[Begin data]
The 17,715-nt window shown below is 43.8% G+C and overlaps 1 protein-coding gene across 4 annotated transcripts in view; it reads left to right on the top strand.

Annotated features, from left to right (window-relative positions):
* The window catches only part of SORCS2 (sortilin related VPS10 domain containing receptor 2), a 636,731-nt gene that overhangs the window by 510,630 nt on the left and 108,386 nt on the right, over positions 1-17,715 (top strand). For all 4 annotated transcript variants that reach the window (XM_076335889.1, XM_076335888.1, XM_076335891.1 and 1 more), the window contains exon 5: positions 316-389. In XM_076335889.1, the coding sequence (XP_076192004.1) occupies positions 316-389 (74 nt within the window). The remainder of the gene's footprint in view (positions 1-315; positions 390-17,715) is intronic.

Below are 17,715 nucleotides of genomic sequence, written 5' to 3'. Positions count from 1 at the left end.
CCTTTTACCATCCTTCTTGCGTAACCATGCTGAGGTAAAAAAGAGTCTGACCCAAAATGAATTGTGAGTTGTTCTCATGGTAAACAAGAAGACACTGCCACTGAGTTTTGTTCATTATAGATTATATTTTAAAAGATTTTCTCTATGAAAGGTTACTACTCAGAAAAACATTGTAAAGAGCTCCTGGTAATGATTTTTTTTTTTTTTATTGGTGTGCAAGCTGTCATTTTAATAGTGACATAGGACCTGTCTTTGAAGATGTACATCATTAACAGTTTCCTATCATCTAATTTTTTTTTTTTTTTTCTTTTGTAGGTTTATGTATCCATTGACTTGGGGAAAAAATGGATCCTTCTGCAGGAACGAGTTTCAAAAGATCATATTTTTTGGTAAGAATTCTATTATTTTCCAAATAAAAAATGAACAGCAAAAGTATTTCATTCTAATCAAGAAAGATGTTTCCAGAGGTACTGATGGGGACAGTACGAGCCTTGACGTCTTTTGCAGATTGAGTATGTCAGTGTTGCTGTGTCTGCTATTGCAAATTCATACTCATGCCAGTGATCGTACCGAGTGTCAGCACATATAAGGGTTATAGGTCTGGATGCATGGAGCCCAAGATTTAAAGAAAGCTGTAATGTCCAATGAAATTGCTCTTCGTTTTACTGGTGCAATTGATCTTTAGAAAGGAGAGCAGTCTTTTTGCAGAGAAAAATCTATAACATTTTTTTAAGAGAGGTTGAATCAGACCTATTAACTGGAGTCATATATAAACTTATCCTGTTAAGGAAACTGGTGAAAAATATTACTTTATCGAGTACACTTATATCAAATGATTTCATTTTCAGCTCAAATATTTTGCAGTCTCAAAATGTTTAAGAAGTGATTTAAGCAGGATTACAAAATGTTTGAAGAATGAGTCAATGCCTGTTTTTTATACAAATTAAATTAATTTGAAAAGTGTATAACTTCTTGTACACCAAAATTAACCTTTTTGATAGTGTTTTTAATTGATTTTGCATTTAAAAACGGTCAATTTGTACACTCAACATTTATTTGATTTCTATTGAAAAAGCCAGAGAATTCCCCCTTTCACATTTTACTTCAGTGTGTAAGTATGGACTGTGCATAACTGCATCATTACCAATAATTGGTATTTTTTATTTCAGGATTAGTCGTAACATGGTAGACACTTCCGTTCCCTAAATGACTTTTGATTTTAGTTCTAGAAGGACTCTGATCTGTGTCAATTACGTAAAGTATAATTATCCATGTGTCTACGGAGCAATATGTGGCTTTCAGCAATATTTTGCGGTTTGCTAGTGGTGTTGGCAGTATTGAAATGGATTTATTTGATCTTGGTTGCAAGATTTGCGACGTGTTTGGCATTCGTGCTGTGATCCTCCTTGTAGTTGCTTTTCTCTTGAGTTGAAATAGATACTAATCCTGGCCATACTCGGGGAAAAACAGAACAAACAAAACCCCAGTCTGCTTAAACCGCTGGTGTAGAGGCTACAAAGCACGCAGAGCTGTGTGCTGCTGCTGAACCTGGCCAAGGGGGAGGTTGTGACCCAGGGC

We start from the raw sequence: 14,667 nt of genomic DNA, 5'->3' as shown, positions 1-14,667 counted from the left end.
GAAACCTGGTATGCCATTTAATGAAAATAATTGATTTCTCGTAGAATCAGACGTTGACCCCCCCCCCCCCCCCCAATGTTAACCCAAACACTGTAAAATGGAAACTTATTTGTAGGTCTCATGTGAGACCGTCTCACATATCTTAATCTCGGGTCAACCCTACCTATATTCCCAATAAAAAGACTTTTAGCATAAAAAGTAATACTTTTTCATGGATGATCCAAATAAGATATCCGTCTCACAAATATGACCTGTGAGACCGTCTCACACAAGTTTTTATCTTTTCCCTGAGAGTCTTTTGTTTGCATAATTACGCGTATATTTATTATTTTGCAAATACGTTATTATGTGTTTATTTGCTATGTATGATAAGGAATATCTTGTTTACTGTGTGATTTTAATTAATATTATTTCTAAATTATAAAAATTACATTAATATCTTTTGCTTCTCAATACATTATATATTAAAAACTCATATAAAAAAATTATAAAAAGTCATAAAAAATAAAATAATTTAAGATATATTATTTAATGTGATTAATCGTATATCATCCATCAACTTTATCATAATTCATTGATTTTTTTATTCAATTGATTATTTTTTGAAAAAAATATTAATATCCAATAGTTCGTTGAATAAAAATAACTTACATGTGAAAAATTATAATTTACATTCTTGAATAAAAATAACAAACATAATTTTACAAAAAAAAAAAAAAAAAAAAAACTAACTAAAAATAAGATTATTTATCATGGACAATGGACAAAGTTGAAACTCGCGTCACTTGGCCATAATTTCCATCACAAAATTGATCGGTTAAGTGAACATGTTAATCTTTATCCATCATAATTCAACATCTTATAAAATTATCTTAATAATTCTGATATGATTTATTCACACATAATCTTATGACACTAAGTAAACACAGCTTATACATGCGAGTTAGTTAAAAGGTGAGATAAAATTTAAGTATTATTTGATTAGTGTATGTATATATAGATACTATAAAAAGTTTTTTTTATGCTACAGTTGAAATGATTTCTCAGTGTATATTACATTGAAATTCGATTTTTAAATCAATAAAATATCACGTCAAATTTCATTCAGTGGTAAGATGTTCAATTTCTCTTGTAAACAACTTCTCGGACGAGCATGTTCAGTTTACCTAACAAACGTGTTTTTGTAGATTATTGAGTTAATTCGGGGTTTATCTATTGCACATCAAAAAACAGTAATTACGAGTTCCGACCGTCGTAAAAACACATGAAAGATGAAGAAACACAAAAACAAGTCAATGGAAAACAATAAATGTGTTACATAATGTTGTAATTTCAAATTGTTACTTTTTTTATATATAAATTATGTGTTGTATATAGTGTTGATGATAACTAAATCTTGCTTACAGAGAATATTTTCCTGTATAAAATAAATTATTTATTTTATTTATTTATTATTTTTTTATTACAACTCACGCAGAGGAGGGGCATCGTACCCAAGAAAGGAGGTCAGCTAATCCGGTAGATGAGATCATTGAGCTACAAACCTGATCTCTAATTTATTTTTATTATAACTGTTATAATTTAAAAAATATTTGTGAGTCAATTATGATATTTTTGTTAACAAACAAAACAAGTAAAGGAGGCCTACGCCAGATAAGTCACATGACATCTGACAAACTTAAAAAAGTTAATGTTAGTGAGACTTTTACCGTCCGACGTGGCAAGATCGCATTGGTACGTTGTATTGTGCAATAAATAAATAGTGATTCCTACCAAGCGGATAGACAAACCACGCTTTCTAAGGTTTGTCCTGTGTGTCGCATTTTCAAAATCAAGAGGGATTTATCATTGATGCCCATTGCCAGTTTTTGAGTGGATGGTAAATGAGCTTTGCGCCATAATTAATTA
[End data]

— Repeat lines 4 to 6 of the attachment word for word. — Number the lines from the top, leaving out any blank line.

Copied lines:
Below are 17,715 nucleotides of genomic sequence, written 5' to 3'. Positions count from 1 at the left end.
CCTTTTACCATCCTTCTTGCGTAACCATGCTGAGGTAAAAAAGAGTCTGACCCAAAATGAATTGTGAGTTGTTCTCATGGTAAACAAGAAGACACTGCCACTGAGTTTTGTTCATTATAGATTATATTTTAAAAGATTTTCTCTATGAAAGGTTACTACTCAGAAAAACATTGTAAAGAGCTCCTGGTAATGATTTTTTTTTTTTTTATTGGTGTGCAAGCTGTCATTTTAATAGTGACATAGGACCTGTCTTTGAAGATGTACATCATTAACAGTTTCCTATCATCTAATTTTTTTTTTTTTTTTCTTTTGTAGGTTTATGTATCCATTGACTTGGGGAAAAAATGGATCCTTCTGCAGGAACGAGTTTCAAAAGATCATATTTTTTGGTAAGAATTCTATTATTTTCCAAATAAAAAATGAACAGCAAAAGTATTTCATTCTAATCAAGAAAGATGTTTCCAGAGGTACTGATGGGGACAGTACGAGCCTTGACGTCTTTTGCAGATTGAGTATGTCAGTGTTGCTGTGTCTGCTATTGCAAATTCATACTCATGCCAGTGATCGTACCGAGTGTCAGCACATATAAGGGTTATAGGTCTGGATGCATGGAGCCCAAGATTTAAAGAAAGCTGTAATGTCCAATGAAATTGCTCTTCGTTTTACTGGTGCAATTGATCTTTAGAAAGGAGAGCAGTCTTTTTGCAGAGAAAAATCTATAACATTTTTTTAAGAGAGGTTGAATCAGACCTATTAACTGGAGTCATATATAAACTTATCCTGTTAAGGAAACTGGTGAAAAATATTACTTTATCGAGTACACTTATATCAAATGATTTCATTTTCAGCTCAAATATTTTGCAGTCTCAAAATGTTTAAGAAGTGATTTAAGCAGGATTACAAAATGTTTGAAGAATGAGTCAATGCCTGTTTTTTATACAAATTAAATTAATTTGAAAAGTGTATAACTTCTTGTACACCAAAATTAACCTTTTTGATAGTGTTTTTAATTGATTTTGCATTTAAAAACGGTCAATTTGTACACTCAACATTTATTTGATTTCTATTGAAAAAGCCAGAGAATTCCCCCTTTCACATTTTACTTCAGTGTGTAAGTATGGACTGTGCATAACTGCATCATTACCAATAATTGGTATTTTTTATTTCAGGATTAGTCGTAACATGGTAGACACTTCCGTTCCCTAAATGACTTTTGATTTTAGTTCTAGAAGGACTCTGATCTGTGTCAATTACGTAAAGTATAATTATCCATGTGTCTACGGAGCAATATGTGGCTTTCAGCAATATTTTGCGGTTTGCTAGTGGTGTTGGCAGTATTGAAATGGATTTATTTGATCTTGGTTGCAAGATTTGCGACGTGTTTGGCATTCGTGCTGTGATCCTCCTTGTAGTTGCTTTTCTCTTGAGTTGAAATAGATACTAATCCTGGCCATACTCGGGGAAAAACAGAACAAACAAAACCCCAGTCTGCTTAAACCGCTGGTGTAGAGGCTACAAAGCACGCAGAGCTGTGTGCTGCTGCTGAACCTGGCCAAGGGGGAGGTTGTGACCCAGGGC

We start from the raw sequence: 14,667 nt of genomic DNA, 5'->3' as shown, positions 1-14,667 counted from the left end.